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New Lands, by Charles Fort, [1923], at


We attempt to co-ordinate various streaks of data, all of which signify to us that, external to this earth, and in relation with, or relatable to, this earth are lands and lives and a generality of conditions that make of the whole, supposed solar system one globule of circumstances like terrestrial circumstances. Our expressions are in physical terms, though in outer space there may be phenomena known as psychic phenomena, because of the solid substances and objects that have fallen from the

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sky to this earth, similar to, but sometimes not identified with, known objects and substances upon this earth. Opposing us is the more or less well-established conventional doctrine that has spun like a cocoon around mind upon this earth, shutting off research, and stifling even speculation, shelling away all data of relations and relatability with external existences, a doctrine that, in its various explanations and disregards and denials, is unified in one expression of Exclusionism.

An unknown vegetable substance falls from the sky. The datum is buried: it may sprout some day.

The earth quakes. A luminous object is seen in the sky. Substance falls from the unknown. But the event is catalogued with subterranean earthquakes.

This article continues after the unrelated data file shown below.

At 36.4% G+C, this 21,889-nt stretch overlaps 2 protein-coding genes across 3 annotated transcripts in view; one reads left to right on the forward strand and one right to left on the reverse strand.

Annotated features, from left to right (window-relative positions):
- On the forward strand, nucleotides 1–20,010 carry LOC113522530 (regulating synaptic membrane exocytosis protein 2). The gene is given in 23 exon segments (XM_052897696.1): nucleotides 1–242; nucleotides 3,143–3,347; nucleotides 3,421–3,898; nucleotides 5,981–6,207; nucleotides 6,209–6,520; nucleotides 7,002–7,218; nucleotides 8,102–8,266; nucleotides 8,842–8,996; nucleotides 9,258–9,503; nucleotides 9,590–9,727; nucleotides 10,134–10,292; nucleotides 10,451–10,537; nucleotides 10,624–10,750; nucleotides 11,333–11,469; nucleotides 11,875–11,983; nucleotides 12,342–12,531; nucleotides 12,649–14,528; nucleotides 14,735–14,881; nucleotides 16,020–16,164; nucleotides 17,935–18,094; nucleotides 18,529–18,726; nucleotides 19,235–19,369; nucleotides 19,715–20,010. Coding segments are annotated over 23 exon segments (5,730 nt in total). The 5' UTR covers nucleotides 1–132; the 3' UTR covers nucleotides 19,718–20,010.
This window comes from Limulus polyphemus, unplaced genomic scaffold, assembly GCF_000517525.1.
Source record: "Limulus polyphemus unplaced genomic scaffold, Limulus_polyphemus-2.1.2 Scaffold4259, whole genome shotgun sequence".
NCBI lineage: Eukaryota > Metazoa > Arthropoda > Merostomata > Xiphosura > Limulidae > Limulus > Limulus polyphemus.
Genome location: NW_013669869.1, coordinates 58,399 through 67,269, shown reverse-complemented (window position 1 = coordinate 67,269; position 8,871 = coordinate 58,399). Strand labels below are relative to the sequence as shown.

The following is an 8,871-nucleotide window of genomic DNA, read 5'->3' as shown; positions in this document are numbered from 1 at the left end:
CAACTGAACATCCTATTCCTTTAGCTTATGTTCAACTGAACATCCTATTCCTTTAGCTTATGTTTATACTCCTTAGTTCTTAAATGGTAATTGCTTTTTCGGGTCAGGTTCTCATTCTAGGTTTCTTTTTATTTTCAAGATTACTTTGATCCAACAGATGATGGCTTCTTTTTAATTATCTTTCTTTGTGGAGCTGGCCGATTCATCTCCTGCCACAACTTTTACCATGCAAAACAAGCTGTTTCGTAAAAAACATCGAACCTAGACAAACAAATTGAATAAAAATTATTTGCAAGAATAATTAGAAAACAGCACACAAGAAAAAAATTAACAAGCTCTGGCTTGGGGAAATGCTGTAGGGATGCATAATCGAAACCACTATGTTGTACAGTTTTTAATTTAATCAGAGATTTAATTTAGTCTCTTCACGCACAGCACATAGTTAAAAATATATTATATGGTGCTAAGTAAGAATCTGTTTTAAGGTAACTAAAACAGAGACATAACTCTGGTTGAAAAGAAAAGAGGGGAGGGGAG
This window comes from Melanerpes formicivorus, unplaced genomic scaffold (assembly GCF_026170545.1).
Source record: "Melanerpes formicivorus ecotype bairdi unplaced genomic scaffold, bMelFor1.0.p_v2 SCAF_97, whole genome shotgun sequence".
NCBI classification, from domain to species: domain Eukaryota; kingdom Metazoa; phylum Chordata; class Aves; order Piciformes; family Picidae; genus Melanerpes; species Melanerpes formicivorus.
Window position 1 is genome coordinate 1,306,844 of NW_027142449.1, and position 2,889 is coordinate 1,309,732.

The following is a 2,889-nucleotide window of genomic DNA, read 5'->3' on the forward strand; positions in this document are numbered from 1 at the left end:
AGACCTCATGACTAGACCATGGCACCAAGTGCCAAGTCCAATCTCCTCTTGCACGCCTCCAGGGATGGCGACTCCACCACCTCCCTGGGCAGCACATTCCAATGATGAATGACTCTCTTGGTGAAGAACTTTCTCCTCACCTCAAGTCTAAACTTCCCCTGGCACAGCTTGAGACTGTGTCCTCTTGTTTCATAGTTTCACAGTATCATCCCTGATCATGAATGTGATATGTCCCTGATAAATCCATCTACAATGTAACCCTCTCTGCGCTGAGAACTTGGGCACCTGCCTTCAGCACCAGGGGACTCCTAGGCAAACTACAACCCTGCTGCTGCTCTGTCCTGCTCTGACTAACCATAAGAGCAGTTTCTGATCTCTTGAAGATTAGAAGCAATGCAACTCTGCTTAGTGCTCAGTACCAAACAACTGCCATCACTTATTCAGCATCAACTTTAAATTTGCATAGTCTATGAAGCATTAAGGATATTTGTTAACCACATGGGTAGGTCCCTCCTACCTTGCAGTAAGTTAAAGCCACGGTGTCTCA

All conventional explanations and all conventional disregards and denials have Exclusionism in common. The unity is so marked, all writings in the past are so definitely in agreement, that I now think of a general era that is, by Exclusionism, as distinctly characterized as ever was the Carboniferous Era.

A pregnant woman stands near Niagara Falls. There are sounds, and they are vast circumstances; but the cells of an unborn being respond, or vibrate, only as they do to disturbances in their own little environment. Horizons pour into a gulf, and thunder rolls upward: embryonic consciousness is no more than to slight perturbations of maternal indigestion. It is Exclusionism.

Stones fall from the sky. To the same part of this earth, they fall again. They fall again. They fall from some region that, relatively to this part of the earth's surface, is stationary. But to say this leads to the suspicion that it is this earth that is stationary. To think that is to beat against the walls of uterine dogmas—into a partly hairy and somewhat reptilian mass of social undevelopment comes exclusionist explanation suitable for such immaturity.

It does not matter which of our subjects we take up, our experience is unvarying: the standardized explanation will be Exclusionism. As to many appearances in the sky, the way of excluding foreign forces is to say that they are auroras, which are supposed to be mundane phenomena. School children are taught that auroras are electric manifestations encircling the poles of this